Market Watch: Conditions favor continued M&A activity in federal sector
- By Jerry Grossman
- Aug 28, 2003
Frequently, industry executives, investors and journalists ask us about the outlook for mergers and acquisitions in the aerospace and defense and government IT sectors. The question is often if the current pace of such deals can continue.
The robust M&A rate -- on track for about 130 deals this year -- is not likely to go on. However, industry transaction volumes consistent with the past five years, or nearly 100 deals per year, are sustainable.
There are three fundamental reasons for the recent M&A activity:
- Acquisitions have become a fundamental tool of growth in the defense and government IT sectors.
- Many characteristics of government-oriented businesses help to facilitate M&A activities.
- The industry cost of capital and capital availability provide the financial foundation for deals.
Naturally, pricing in each deal will vary based upon public market valuations, cost of capital, the equilibrium of buyer and seller -- and supply and demand -- coupled with deal-specific factors.
While acquisitions feature well-documented risks relative to successful integration and financial performance, there have been, nonetheless, more than 500 announced deals since January 1998. Transactions have occurred in all industry segments, involving both publicly traded and privately held acquirers.
The mix of acquisitions was about 60 percent government services and about 40 percent product manufacturers and integrators.
Since 1998, buyers of services companies that disclosed the terms of their deals have acquired nearly $35 billion in revenue. About two-thirds of all completed deals disclosed revenue.
This reflects average target-company revenue of $175 million in about 200 transactions. Large buyers, with sales above $1 billion, acquired 60 percent of the revenue, while completing slightly less than 30 percent of the deals. These large buyers purchased on average $380 million in revenue per deal.
The smaller buyers, under $1 billion in sales, completed more than 150 deals, picking up around $90 million in revenue per transaction. Most likely, the 150 to 200 deals without disclosure involved smaller companies and predominantly privately owned businesses on both sides of the transaction.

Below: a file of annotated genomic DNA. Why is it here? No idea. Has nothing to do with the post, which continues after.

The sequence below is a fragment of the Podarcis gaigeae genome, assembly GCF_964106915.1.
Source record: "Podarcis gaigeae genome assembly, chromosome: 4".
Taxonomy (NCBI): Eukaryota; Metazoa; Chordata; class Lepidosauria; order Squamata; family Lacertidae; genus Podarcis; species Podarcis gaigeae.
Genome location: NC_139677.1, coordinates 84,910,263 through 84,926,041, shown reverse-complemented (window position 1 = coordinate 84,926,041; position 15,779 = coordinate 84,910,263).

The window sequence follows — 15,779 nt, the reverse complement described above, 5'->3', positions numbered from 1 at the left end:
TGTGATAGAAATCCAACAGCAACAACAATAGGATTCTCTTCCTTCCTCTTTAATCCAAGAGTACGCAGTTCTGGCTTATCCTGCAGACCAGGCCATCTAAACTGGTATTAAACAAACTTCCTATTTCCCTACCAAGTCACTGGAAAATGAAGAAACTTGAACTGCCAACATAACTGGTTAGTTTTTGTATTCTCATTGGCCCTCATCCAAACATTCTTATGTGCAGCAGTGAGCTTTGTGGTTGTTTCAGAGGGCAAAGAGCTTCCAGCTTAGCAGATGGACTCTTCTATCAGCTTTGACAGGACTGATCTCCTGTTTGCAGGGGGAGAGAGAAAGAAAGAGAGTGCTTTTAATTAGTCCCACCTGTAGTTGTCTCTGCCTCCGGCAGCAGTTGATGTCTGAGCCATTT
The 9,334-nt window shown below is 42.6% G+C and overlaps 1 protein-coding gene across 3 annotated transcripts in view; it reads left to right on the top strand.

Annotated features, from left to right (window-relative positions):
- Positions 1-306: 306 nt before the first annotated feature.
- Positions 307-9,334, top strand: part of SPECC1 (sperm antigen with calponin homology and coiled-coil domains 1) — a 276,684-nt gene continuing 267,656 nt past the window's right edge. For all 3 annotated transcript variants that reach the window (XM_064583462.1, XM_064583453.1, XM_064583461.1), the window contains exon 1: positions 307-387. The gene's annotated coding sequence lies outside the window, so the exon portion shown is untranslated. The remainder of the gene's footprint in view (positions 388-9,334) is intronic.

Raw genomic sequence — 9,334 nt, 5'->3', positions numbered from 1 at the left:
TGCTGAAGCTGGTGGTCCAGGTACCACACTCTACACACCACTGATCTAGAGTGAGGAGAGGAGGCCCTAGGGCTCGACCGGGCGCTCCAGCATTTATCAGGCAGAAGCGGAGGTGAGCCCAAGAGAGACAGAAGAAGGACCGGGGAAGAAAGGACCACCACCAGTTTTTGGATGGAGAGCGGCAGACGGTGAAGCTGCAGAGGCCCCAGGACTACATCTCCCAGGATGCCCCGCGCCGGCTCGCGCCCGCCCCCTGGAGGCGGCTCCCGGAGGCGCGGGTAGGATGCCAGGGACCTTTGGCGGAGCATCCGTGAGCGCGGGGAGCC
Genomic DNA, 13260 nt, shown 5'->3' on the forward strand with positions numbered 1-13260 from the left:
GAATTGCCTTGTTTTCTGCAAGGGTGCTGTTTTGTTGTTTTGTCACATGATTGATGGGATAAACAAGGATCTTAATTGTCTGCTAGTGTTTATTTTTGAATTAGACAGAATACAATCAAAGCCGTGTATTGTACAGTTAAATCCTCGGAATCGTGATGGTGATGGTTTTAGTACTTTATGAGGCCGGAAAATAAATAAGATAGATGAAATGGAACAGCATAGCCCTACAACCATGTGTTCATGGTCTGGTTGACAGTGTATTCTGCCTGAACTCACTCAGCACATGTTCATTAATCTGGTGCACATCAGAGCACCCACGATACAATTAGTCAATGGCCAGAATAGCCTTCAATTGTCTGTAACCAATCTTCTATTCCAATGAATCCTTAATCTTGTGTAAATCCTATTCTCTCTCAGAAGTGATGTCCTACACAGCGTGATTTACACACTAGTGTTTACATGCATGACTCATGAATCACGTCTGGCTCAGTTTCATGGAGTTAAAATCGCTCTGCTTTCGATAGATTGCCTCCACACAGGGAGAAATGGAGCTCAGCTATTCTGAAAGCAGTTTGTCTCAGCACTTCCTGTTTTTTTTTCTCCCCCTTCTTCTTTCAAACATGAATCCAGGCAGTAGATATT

Many characteristics of government markets and service providers produce an operating environment and company structure conducive to business combinations. The federal procurement system, cost accounting standards, DCAA and the FAR, along with custom and practice result in broad-based similarities in the administrative, financial, structural and cultural elements of industry companies, large and small.
These common attributes create a portability of employees and customers that is more fluid than in many other industry sectors. In addition, active industry buyers have developed more thoughtful, comprehensive business integration processes, increasing the chances of a successful ownership, employee and customer transition.
Public company market valuations for government services companies are at or near all-time highs. These valuations are premised, in part, on the assumption that these companies will systematically augment their growth with acquisitions.
Several pure-play federal IT companies have completed secondary offerings, strengthening balance sheets and adding to acquisition capacity spawned by last year's initial public offerings. Industry buyers with more than $1 billion in revenue have more than $15 billion in additional debt capacity, about $10 billion of which could be accessed from inexpensive senior debt sources. Cash balances for this group are more than $6 billion.
In addition, the migration of federal business to time-and-materials contracts and away from cost-reimbursable vehicles has improved operating margins and allowed acquirers to augment post-deal profits by retaining cost synergies from transactions.
These factors suggest that M&A activity will remain high, although the specific transaction volume and valuation levels will fluctuate.
Jerry Grossman is managing director at Houlihan Lokey Howard & Zukin in McLean, Va. He can be reached at firstname.lastname@example.org.
Jerry Grossman is managing director at Houlihan Lokey Howard and Zukin.